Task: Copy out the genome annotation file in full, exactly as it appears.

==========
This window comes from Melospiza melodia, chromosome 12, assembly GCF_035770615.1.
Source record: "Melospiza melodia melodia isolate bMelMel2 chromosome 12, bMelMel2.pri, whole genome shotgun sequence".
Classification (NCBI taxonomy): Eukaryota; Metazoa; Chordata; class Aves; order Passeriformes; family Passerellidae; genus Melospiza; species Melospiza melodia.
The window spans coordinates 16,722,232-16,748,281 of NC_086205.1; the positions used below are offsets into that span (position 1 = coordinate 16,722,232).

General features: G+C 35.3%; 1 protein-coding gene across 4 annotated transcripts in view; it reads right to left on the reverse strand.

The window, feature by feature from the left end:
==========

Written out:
This window comes from Melospiza melodia, chromosome 12, assembly GCF_035770615.1.
Source record: "Melospiza melodia melodia isolate bMelMel2 chromosome 12, bMelMel2.pri, whole genome shotgun sequence".
Classification (NCBI taxonomy): Eukaryota; Metazoa; Chordata; class Aves; order Passeriformes; family Passerellidae; genus Melospiza; species Melospiza melodia.
The window spans coordinates 16,722,232-16,748,281 of NC_086205.1; the positions used below are offsets into that span (position 1 = coordinate 16,722,232).

General features: G+C 35.3%; 1 protein-coding gene across 4 annotated transcripts in view; it reads right to left on the reverse strand.

The window, feature by feature from the left end: